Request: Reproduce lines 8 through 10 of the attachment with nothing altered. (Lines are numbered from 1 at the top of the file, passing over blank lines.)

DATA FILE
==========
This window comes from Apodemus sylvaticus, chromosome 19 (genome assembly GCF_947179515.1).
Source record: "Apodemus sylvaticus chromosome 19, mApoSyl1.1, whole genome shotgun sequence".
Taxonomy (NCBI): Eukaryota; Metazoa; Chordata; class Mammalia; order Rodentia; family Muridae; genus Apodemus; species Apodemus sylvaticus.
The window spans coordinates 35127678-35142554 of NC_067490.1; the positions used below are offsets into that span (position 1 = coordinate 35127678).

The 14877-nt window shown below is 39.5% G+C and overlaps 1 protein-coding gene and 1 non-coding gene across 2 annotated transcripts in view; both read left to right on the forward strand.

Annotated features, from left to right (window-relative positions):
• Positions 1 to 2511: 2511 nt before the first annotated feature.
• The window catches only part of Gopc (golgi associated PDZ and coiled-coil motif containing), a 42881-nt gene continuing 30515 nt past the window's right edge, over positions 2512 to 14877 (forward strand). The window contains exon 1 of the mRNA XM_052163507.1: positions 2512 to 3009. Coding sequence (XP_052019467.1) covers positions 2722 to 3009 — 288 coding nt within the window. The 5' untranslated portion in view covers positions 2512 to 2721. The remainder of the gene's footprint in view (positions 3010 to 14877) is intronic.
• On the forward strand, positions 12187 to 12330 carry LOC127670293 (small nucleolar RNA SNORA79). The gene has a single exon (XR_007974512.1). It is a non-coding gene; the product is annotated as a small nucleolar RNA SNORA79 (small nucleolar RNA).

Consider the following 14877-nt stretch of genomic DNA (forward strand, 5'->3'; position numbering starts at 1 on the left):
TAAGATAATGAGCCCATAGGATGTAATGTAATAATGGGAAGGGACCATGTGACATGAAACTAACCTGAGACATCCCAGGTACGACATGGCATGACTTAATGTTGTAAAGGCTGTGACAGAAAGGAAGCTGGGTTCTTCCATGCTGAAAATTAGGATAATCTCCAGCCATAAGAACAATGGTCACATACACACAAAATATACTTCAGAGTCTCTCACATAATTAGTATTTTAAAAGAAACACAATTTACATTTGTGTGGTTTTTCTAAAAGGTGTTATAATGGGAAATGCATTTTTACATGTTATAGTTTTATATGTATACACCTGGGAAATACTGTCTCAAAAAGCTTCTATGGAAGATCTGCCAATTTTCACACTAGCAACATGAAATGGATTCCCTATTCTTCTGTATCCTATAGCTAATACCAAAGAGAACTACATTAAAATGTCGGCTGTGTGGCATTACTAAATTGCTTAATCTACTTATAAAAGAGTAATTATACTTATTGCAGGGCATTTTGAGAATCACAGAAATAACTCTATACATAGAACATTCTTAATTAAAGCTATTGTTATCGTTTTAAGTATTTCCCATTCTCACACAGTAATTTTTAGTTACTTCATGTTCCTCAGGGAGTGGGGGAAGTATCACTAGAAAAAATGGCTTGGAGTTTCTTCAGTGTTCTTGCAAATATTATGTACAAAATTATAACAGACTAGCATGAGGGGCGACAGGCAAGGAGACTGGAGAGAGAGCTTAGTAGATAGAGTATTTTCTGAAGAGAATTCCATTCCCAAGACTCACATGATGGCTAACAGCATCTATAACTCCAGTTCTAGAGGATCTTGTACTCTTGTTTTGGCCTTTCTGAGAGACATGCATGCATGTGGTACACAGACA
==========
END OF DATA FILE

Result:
• The window catches only part of Gopc (golgi associated PDZ and coiled-coil motif containing), a 42881-nt gene continuing 30515 nt past the window's right edge, over positions 2512 to 14877 (forward strand). The window contains exon 1 of the mRNA XM_052163507.1: positions 2512 to 3009. Coding sequence (XP_052019467.1) covers positions 2722 to 3009 — 288 coding nt within the window. The 5' untranslated portion in view covers positions 2512 to 2721. The remainder of the gene's footprint in view (positions 3010 to 14877) is intronic.
• On the forward strand, positions 12187 to 12330 carry LOC127670293 (small nucleolar RNA SNORA79). The gene has a single exon (XR_007974512.1). It is a non-coding gene; the product is annotated as a small nucleolar RNA SNORA79 (small nucleolar RNA).

Consider the following 14877-nt stretch of genomic DNA (forward strand, 5'->3'; position numbering starts at 1 on the left):